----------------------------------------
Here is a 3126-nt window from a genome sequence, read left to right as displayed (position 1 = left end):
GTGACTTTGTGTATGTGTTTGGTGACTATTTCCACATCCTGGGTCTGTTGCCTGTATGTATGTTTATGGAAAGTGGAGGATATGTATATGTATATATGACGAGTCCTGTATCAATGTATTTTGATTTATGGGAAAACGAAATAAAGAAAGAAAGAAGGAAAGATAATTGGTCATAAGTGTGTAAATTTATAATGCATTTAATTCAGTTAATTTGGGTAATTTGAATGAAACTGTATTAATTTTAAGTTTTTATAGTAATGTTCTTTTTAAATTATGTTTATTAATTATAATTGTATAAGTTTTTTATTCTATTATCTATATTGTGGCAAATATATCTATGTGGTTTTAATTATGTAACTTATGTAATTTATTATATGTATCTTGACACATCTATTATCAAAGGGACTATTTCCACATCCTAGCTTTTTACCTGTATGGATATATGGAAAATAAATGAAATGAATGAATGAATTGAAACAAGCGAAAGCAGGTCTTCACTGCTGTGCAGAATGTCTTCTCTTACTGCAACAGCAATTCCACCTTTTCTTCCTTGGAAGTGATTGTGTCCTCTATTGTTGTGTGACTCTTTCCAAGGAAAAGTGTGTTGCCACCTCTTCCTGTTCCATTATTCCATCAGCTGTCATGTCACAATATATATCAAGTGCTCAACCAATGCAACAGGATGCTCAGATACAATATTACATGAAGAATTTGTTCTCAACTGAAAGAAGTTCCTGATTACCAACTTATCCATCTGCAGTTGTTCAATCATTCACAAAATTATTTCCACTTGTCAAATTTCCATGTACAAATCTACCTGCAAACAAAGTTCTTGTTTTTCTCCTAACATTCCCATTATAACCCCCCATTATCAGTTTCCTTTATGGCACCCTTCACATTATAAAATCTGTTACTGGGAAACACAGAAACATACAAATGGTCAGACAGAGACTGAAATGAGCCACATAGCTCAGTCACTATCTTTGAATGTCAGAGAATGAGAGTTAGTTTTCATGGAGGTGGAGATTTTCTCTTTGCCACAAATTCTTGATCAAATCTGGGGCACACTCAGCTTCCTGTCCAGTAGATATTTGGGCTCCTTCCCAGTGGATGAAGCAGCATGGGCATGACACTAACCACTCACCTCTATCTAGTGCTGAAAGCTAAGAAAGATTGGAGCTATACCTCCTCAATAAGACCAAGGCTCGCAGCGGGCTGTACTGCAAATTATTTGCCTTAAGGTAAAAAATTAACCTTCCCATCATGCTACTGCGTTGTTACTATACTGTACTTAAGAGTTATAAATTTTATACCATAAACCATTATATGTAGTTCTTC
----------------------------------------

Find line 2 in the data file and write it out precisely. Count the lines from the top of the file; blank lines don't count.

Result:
GTGACTTTGTGTATGTGTTTGGTGACTATTTCCACATCCTGGGTCTGTTGCCTGTATGTATGTTTATGGAAAGTGGAGGATATGTATATGTATATATGACGAGTCCTGTATCAATGTATTTTGATTTATGGGAAAACGAAATAAAGAAAGAAAGAAGGAAAGATAATTGGTCATAAGTGTGTAAATTTATAATGCATTTAATTCAGTTAATTTGGGTAATTTGAATGAAACTGTATTAATTTTAAGTTTTTATAGTAATGTTCTTTTTAAATTATGTTTATTAATTATAATTGTATAAGTTTTTTATTCTATTATCTATATTGTGGCAAATATATCTATGTGGTTTTAATTATGTAACTTATGTAATTTATTATATGTATCTTGACACATCTATTATCAAAGGGACTATTTCCACATCCTAGCTTTTTACCTGTATGGATATATGGAAAATAAATGAAATGAATGAATGAATTGAAACAAGCGAAAGCAGGTCTTCACTGCTGTGCAGAATGTCTTCTCTTACTGCAACAGCAATTCCACCTTTTCTTCCTTGGAAGTGATTGTGTCCTCTATTGTTGTGTGACTCTTTCCAAGGAAAAGTGTGTTGCCACCTCTTCCTGTTCCATTATTCCATCAGCTGTCATGTCACAATATATATCAAGTGCTCAACCAATGCAACAGGATGCTCAGATACAATATTACATGAAGAATTTGTTCTCAACTGAAAGAAGTTCCTGATTACCAACTTATCCATCTGCAGTTGTTCAATCATTCACAAAATTATTTCCACTTGTCAAATTTCCATGTACAAATCTACCTGCAAACAAAGTTCTTGTTTTTCTCCTAACATTCCCATTATAACCCCCCATTATCAGTTTCCTTTATGGCACCCTTCACATTATAAAATCTGTTACTGGGAAACACAGAAACATACAAATGGTCAGACAGAGACTGAAATGAGCCACATAGCTCAGTCACTATCTTTGAATGTCAGAGAATGAGAGTTAGTTTTCATGGAGGTGGAGATTTTCTCTTTGCCACAAATTCTTGATCAAATCTGGGGCACACTCAGCTTCCTGTCCAGTAGATATTTGGGCTCCTTCCCAGTGGATGAAGCAGCATGGGCATGACACTAACCACTCACCTCTATCTAGTGCTGAAAGCTAAGAAAGATTGGAGCTATACCTCCTCAATAAGACCAAGGCTCGCAGCGGGCTGTACTGCAAATTATTTGCCTTAAGGTAAAAAATTAACCTTCCCATCATGCTACTGCGTTGTTACTATACTGTACTTAAGAGTTATAAATTTTATACCATAAACCATTATATGTAGTTCTTC